This essay reframes both the woman suffrage narrative and narratives of African American voting rights struggles by focusing on the experiences of southern African American women between the 1870s and the 1920s. It argues that the Fifteenth Amendment remained central to their suffrage strategy long after the failure of the “New Departure” to win court sanction caused white suffragists to abandon it. As white supremacists in the South worked at the turn of the century to disfranchise black men, leading African American suffragists such as Mary Church Terrell, Gertrude Bustill Mossell, and Adella Hunt Logan called for the enforcement of the Fourteenth and Fifteenth Amendments as well as the enfranchisement of black women. After the federal woman suffrage amendment was ratified in 1920, many southern African American women encountered the same barriers to voting—obstructionist tactics, threats, and violence—that black men had faced a generation earlier. In short, for aspiring African American voters in the South, the failure of the Nineteenth Amendment to secure voting rights for black women constituted a sad sequel to the failure of the Fifteenth Amendment to secure voting rights for black men.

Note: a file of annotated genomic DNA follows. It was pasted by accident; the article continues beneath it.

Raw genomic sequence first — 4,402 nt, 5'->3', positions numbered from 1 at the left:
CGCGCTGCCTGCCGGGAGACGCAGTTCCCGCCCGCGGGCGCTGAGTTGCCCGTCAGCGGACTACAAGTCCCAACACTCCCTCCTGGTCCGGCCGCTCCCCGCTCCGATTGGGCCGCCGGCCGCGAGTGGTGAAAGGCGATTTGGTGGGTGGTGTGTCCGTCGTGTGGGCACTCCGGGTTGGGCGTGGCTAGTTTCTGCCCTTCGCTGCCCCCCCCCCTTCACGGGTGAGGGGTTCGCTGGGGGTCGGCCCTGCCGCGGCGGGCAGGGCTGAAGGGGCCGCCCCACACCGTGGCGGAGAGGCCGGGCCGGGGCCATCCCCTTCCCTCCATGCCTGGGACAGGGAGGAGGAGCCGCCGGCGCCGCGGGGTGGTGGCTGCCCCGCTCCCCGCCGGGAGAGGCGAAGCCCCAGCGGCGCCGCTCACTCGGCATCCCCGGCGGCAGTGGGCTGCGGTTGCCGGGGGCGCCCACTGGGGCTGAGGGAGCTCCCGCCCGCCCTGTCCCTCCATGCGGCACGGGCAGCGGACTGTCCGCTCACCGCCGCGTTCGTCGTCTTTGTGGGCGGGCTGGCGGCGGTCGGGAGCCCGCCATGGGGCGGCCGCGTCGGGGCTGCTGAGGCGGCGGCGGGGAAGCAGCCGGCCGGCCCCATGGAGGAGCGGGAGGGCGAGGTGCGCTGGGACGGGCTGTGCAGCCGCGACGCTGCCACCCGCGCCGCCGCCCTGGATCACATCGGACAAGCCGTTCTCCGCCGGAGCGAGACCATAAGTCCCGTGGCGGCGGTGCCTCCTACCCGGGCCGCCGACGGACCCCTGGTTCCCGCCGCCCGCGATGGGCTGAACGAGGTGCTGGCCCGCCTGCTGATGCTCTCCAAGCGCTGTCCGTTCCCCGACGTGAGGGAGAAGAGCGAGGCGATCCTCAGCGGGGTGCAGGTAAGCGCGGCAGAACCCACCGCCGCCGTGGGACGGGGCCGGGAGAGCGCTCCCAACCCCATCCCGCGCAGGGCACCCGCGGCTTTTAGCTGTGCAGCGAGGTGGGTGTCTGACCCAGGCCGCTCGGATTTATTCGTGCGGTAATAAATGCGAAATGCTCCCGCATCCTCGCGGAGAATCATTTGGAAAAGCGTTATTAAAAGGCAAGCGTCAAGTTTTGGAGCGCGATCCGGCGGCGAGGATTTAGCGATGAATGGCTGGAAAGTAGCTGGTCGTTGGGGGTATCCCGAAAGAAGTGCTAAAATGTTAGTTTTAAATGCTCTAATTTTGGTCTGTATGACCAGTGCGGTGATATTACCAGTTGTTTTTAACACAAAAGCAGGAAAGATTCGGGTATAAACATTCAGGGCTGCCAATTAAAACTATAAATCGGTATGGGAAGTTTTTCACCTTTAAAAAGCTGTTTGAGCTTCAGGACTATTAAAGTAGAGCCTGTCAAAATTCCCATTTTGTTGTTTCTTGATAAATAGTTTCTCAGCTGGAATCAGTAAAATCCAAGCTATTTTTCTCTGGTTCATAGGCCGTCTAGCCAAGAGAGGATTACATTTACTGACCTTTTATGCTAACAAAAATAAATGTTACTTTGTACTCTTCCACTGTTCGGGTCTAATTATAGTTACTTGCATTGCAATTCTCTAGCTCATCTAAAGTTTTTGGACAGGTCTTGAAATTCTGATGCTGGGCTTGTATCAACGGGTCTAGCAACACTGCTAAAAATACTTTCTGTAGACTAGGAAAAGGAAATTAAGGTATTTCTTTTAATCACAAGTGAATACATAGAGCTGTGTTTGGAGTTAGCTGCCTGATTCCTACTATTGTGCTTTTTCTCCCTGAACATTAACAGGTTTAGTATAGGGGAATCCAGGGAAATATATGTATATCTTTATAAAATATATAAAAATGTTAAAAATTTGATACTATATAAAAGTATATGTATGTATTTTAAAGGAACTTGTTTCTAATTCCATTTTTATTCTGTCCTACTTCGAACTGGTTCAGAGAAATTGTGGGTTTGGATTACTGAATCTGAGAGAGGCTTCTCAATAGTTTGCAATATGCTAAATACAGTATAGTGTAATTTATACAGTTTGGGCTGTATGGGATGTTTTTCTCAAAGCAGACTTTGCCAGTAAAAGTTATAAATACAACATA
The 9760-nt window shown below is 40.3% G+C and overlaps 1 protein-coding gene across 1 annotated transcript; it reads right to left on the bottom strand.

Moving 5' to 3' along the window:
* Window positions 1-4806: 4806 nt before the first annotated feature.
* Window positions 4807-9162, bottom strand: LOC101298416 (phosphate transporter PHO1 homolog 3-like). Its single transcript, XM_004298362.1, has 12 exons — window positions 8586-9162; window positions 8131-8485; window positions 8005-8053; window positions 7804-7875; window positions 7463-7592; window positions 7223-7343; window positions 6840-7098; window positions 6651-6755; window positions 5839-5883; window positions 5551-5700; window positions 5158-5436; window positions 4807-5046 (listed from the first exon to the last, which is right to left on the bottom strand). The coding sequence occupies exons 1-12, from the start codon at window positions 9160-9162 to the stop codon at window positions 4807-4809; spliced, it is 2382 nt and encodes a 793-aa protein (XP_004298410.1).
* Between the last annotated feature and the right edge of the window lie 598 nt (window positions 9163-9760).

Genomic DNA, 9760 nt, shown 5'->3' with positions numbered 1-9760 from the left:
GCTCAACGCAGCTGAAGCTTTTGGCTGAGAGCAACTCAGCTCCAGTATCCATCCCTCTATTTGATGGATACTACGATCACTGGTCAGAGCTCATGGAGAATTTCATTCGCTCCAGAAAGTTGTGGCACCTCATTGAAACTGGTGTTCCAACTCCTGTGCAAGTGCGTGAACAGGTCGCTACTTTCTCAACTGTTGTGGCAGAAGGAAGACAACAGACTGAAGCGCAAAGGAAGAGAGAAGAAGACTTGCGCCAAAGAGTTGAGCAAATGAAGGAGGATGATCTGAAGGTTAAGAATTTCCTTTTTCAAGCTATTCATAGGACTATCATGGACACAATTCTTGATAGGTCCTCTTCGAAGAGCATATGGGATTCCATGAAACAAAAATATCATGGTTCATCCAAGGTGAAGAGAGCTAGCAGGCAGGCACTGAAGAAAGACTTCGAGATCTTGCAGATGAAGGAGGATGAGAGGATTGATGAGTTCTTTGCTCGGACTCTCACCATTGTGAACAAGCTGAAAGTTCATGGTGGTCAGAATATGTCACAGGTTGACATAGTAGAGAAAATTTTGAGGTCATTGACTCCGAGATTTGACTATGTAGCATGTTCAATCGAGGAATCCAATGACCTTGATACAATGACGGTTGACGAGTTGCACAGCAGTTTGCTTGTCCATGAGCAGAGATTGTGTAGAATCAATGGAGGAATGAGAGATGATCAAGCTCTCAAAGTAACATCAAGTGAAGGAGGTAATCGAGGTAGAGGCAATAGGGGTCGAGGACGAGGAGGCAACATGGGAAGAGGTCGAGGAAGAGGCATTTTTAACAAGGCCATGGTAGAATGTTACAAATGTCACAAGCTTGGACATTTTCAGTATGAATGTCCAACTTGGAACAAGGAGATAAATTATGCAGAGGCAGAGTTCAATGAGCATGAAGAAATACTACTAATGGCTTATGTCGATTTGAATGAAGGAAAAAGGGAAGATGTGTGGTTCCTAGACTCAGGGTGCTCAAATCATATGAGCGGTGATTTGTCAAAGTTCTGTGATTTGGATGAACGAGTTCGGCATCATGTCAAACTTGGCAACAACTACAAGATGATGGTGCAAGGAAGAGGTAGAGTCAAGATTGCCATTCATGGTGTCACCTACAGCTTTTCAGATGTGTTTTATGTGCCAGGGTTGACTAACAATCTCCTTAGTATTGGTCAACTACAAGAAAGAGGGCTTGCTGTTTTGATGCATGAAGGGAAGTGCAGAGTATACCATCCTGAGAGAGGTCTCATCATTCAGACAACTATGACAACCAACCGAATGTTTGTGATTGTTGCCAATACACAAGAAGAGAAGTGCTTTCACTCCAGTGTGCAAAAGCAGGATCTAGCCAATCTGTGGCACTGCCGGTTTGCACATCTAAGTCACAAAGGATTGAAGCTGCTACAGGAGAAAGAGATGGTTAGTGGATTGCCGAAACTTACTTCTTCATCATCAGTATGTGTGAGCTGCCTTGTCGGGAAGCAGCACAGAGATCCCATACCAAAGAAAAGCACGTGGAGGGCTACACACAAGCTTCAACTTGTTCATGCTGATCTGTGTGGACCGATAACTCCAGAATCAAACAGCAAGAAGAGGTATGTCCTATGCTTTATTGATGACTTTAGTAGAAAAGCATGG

This interpretation offers three significant interventions. It pairs the Reconstruction-era Amendments with the Nineteenth Amendment, recognizing their shared focus on voting rights. It connects the voting rights struggles of southern African Americans across genders and generations. Finally, it finds that, for some women, the canonical “century of struggle” for voting rights continued long after the Nineteenth Amendment was ratified.